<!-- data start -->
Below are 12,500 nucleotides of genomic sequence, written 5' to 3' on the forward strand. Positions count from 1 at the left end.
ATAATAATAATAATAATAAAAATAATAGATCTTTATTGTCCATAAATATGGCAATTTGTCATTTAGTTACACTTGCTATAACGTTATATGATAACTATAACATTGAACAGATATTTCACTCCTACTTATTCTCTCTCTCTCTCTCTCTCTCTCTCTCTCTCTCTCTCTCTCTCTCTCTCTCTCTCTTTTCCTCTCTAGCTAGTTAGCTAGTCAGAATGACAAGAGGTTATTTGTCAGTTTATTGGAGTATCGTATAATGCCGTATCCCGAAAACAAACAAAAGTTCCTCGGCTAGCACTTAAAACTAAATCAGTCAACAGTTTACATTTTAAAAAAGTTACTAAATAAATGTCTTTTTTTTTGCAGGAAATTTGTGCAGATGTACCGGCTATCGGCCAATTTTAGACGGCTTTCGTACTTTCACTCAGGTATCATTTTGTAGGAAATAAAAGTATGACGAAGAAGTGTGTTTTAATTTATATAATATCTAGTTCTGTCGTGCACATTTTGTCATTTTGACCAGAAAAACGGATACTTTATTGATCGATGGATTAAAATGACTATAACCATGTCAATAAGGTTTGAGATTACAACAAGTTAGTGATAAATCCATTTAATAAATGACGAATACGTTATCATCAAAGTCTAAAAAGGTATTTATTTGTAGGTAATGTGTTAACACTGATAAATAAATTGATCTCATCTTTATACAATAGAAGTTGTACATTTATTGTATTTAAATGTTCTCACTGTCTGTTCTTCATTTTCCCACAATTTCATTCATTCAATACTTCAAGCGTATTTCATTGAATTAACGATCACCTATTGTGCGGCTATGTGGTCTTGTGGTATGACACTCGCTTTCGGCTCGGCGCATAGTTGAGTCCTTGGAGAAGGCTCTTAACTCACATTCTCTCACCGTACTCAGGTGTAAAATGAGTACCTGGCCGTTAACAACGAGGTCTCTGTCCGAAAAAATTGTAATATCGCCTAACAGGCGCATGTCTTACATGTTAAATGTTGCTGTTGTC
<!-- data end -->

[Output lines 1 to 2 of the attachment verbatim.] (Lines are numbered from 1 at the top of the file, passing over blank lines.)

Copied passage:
Below are 12,500 nucleotides of genomic sequence, written 5' to 3' on the forward strand. Positions count from 1 at the left end.
ATAATAATAATAATAATAAAAATAATAGATCTTTATTGTCCATAAATATGGCAATTTGTCATTTAGTTACACTTGCTATAACGTTATATGATAACTATAACATTGAACAGATATTTCACTCCTACTTATTCTCTCTCTCTCTCTCTCTCTCTCTCTCTCTCTCTCTCTCTCTCTCTCTCTCTCTCTTTTCCTCTCTAGCTAGTTAGCTAGTCAGAATGACAAGAGGTTATTTGTCAGTTTATTGGAGTATCGTATAATGCCGTATCCCGAAAACAAACAAAAGTTCCTCGGCTAGCACTTAAAACTAAATCAGTCAACAGTTTACATTTTAAAAAAGTTACTAAATAAATGTCTTTTTTTTTGCAGGAAATTTGTGCAGATGTACCGGCTATCGGCCAATTTTAGACGGCTTTCGTACTTTCACTCAGGTATCATTTTGTAGGAAATAAAAGTATGACGAAGAAGTGTGTTTTAATTTATATAATATCTAGTTCTGTCGTGCACATTTTGTCATTTTGACCAGAAAAACGGATACTTTATTGATCGATGGATTAAAATGACTATAACCATGTCAATAAGGTTTGAGATTACAACAAGTTAGTGATAAATCCATTTAATAAATGACGAATACGTTATCATCAAAGTCTAAAAAGGTATTTATTTGTAGGTAATGTGTTAACACTGATAAATAAATTGATCTCATCTTTATACAATAGAAGTTGTACATTTATTGTATTTAAATGTTCTCACTGTCTGTTCTTCATTTTCCCACAATTTCATTCATTCAATACTTCAAGCGTATTTCATTGAATTAACGATCACCTATTGTGCGGCTATGTGGTCTTGTGGTATGACACTCGCTTTCGGCTCGGCGCATAGTTGAGTCCTTGGAGAAGGCTCTTAACTCACATTCTCTCACCGTACTCAGGTGTAAAATGAGTACCTGGCCGTTAACAACGAGGTCTCTGTCCGAAAAAATTGTAATATCGCCTAACAGGCGCATGTCTTACATGTTAAATGTTGCTGTTGTC